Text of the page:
Infrastructure is suddenly a hot investment in the US and Australia
Infrastructure investment used to be the purview of pension funds, but over the last week it has been catching fire after the trillion-dollar infrastructure stimulus announced by the Biden administration in the US.
The announcement led to both retail and institutional bargain hunters scouring for underpriced US infrastructure stocks that could potentially benefit from the package.
That hype aside, the long term thesis around infrastructure investing hasn’t really changed, and still centres around long-term guaranteed yield return. This is because most infrastructure assets are tied to years or even decades-long contracts.
Traditionally, industries included in this category would be everything from tolls, water, and gas & electric utilities – but these days the list includes cloud services and data centre companies too.
Globally and also in Australia however, infrastructure stocks have recently been under pressure from the broad-based selling sparked by the pandemic.
As a result, M&A activities have increased as large pension and investment funds look for undervalued assets within the category around the world.
In Australia, Spark Infrastructure (ASX:SKI) is about to end its listing on the ASX after the company agreed to a 100% takeover by a consortium led by global private equity giant, KKR.
The offer was for $2.95 a share before franking credits, and valued Spark at around $5.2 billion. Spark’s share price rose by 1.8% on Monday to close at $2.82.
The consortium of buyers includes players such as the Ontario Teachers’ Pension Fund and fellow Canadian PSP Investments, which have their eyes fixed on Spark’s portfolio of assets.
This portfolio includes a 49% ownership in Victorian distribution operators Powercor and CitiPower.
Spark also owns a 49% stake in South Australia’s distribution network operator SA Power Networks, and a 15% stake in transmission network operator Transgrid in New South Wales.
According to a portfolio manager of Resolution Capital, Jan de Vos, the bid price seems to be fair value as it represents a 50% premium to the 2021 regulated and contracted asset base of Spark.
“Even though Spark is essentially a holding company which owns minority stakes in high quality electricity distribution and transmission assets, we believe those assets are attractive,” de Vos told Stockhead in an email.
“To have any chance of meeting Paris carbon reduction targets, the world needs to electrify and decarbonise electricity generation. Assets such as Spark should be in pole position to benefit from this trend,” he added.
The Spark deal is one of two major ASX infrastructure M&A deals currently in play, with the other being that of Sydney Airport (ASX:SYD).
Last week, SYD rejected an upgraded takeover offer from Sydney Aviation Alliance for $8.45 a share which valued the company around $21bn, after rejecting the initial offer of $8.25.
The Sydney Aviation Alliance consortium is led by IFM, and comprises other players such as UniSuper, QSuper, and US-based Global Infrastructure Partners.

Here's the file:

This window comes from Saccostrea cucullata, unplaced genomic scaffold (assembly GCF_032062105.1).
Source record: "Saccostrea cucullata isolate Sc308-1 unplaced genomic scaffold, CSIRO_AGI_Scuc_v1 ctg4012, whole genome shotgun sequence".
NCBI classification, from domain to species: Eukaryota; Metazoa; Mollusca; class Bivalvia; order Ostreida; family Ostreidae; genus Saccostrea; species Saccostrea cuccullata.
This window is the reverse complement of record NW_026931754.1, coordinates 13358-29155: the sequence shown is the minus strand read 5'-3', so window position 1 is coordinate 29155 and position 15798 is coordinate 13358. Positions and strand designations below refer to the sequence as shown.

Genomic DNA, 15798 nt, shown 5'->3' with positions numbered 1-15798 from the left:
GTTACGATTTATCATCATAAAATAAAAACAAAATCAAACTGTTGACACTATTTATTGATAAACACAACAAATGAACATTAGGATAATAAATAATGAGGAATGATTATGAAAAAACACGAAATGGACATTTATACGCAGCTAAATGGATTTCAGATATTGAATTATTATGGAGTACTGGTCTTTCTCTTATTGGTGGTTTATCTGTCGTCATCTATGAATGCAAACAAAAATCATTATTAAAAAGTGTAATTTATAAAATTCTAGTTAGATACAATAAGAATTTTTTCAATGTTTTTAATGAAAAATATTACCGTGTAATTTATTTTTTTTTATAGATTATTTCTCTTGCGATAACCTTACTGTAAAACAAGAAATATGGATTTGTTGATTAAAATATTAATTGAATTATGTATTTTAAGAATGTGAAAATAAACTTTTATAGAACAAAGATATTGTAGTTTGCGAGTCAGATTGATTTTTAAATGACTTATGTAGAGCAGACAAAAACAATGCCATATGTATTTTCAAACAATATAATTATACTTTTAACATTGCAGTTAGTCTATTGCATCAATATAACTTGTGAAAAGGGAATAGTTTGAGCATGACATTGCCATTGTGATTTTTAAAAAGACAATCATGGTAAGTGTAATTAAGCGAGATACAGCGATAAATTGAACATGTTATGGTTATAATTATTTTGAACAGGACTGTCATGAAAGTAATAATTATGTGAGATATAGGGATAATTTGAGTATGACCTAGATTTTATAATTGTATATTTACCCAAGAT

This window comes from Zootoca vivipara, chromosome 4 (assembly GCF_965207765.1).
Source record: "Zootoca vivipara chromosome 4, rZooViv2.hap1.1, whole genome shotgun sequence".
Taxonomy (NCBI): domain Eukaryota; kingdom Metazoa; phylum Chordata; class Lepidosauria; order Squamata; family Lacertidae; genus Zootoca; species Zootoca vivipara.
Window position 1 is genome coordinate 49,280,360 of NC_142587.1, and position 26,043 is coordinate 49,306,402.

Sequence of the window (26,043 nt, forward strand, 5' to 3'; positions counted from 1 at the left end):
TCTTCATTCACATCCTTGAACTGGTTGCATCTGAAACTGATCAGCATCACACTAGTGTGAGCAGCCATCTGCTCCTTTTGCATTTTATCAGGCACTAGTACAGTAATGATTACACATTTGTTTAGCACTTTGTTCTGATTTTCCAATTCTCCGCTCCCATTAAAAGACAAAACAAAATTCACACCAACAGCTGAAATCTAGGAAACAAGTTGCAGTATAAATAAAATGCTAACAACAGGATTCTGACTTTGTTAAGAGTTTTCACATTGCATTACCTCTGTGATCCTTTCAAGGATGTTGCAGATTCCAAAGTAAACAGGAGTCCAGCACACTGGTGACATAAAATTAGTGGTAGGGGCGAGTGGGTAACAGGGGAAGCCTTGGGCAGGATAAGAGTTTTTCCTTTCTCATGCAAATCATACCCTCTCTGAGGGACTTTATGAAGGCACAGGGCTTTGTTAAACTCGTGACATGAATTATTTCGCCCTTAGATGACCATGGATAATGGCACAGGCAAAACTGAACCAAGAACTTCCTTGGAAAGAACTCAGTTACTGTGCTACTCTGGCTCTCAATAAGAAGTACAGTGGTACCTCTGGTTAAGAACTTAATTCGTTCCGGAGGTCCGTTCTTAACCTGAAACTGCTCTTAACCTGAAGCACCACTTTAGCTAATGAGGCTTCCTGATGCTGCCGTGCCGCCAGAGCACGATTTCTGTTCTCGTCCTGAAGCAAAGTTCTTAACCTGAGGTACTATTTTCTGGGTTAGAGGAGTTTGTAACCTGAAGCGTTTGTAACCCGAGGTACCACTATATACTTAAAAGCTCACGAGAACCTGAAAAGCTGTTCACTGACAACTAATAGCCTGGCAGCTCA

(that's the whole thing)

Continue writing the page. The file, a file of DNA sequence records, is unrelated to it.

Apart from being the only publicly listed airport in Australia that handled 45 million passengers a year before COVID-19, Sydney Airport also owns 107-hectare of empty land that sits adjacent to the airport building.
The company has earlier said that it could potentially build freight logistics as well as entertainment facilities including a hotel on the empty plot.
Australian investors are spoilt for choice when it comes to investing in the infrastructure sector.
Here is a list of 10 infrastructure stocks currently listed on the ASX.
Ausnet Services (ASX:AST) owns and operates Victoria’s electrical transmission network, and distributes electricity to individual homes.
An interesting fact about Ausnet’s share register is that it’s predominantly held by foreign companies, with Singapore Power and State Grid of China topping the register list.
Transurban Group (ASX:TCL) is all about toll roads, operating a total of 21 toll roads in Australia in North America.
The company’s assets include the Eastern Distributor in Sydney, CityLink in Melbourne and a number of express lanes in the greater Washington area in the US.
Transurban saw its average daily traffic decrease as a result of COVID-19 in FY21, which prompted global ratings company S&P to downgrade its outlook on TCL from “stable” to “negative”.
Aurizon (ASX:AZJ) owns and operates trains and railroads. Their rail network is predominantly in NSW, Queensland and WA.
The company provides freight services and transports bulk industrial materials such as coals, minerals, and agricultural products.
Just like Aurizon, QUBE Holdings (ASX:QUB) is a logistics company that provides bulk storage, warehousing, and transport services.
In July, the company announced that it will sell its Moorebank Logistics Park asset for $1.67bn, a facility that includes warehouses and freehold land.
QUBE says the sale was necessary as it plans to develop a number of warehouses elsewhere.
APA Group (ASX:APA) owns gas pipelines and transmissions across Australia, except for Tasmania.
The company distributes LNG that is not destined for exports to Asia, throughout Australia.
Near-term tailwind for the company includes a recent study from EnergyQuest showing that gas prices in the east coast market will continue to increase, as demand from Asia increases due to hot weather.
Meanwhile, NextDC (ASX:NXT) is a Brisbane-based company that owns data centres and provides cloud services.
The company recently said that it has plans to expand its M3 data centre in Melbourne, after buying the adjacent 40,000 sqm of empty land.
The total land that NXT owns is now 100,000 sqm, on which it says it will build a ‘hyperscale campus’ with a data centre of around 150MW of capacity.